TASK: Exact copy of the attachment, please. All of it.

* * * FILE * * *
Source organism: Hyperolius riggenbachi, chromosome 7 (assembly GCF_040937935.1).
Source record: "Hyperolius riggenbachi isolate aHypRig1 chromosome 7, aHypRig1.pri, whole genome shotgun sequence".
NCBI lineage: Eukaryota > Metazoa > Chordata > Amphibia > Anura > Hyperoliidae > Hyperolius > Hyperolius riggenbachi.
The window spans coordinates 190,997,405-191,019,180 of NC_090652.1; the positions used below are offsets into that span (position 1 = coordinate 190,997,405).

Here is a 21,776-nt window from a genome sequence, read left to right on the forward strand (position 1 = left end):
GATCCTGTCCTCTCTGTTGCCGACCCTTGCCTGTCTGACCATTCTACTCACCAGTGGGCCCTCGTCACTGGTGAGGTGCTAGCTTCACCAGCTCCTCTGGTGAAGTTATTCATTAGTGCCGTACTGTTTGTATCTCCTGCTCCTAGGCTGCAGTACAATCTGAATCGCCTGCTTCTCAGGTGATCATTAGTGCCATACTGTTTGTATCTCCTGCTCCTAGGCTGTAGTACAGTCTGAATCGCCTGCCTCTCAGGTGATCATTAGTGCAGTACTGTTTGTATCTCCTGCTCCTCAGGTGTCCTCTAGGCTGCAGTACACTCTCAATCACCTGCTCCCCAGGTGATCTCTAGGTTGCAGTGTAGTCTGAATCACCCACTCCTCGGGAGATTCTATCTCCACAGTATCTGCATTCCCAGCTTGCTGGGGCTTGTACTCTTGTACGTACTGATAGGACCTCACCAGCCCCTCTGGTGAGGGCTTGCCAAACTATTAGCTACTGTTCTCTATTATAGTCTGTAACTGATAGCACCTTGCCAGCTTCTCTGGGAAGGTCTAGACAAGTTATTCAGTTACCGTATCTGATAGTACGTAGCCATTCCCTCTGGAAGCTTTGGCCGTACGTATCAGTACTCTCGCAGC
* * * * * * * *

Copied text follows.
Source organism: Hyperolius riggenbachi, chromosome 7 (assembly GCF_040937935.1).
Source record: "Hyperolius riggenbachi isolate aHypRig1 chromosome 7, aHypRig1.pri, whole genome shotgun sequence".
NCBI lineage: Eukaryota > Metazoa > Chordata > Amphibia > Anura > Hyperoliidae > Hyperolius > Hyperolius riggenbachi.
The window spans coordinates 190,997,405-191,019,180 of NC_090652.1; the positions used below are offsets into that span (position 1 = coordinate 190,997,405).

Here is a 21,776-nt window from a genome sequence, read left to right on the forward strand (position 1 = left end):
GATCCTGTCCTCTCTGTTGCCGACCCTTGCCTGTCTGACCATTCTACTCACCAGTGGGCCCTCGTCACTGGTGAGGTGCTAGCTTCACCAGCTCCTCTGGTGAAGTTATTCATTAGTGCCGTACTGTTTGTATCTCCTGCTCCTAGGCTGCAGTACAATCTGAATCGCCTGCTTCTCAGGTGATCATTAGTGCCATACTGTTTGTATCTCCTGCTCCTAGGCTGTAGTACAGTCTGAATCGCCTGCCTCTCAGGTGATCATTAGTGCAGTACTGTTTGTATCTCCTGCTCCTCAGGTGTCCTCTAGGCTGCAGTACACTCTCAATCACCTGCTCCCCAGGTGATCTCTAGGTTGCAGTGTAGTCTGAATCACCCACTCCTCGGGAGATTCTATCTCCACAGTATCTGCATTCCCAGCTTGCTGGGGCTTGTACTCTTGTACGTACTGATAGGACCTCACCAGCCCCTCTGGTGAGGGCTTGCCAAACTATTAGCTACTGTTCTCTATTATAGTCTGTAACTGATAGCACCTTGCCAGCTTCTCTGGGAAGGTCTAGACAAGTTATTCAGTTACCGTATCTGATAGTACGTAGCCATTCCCTCTGGAAGCTTTGGCCGTACGTATCAGTACTCTCGCAGC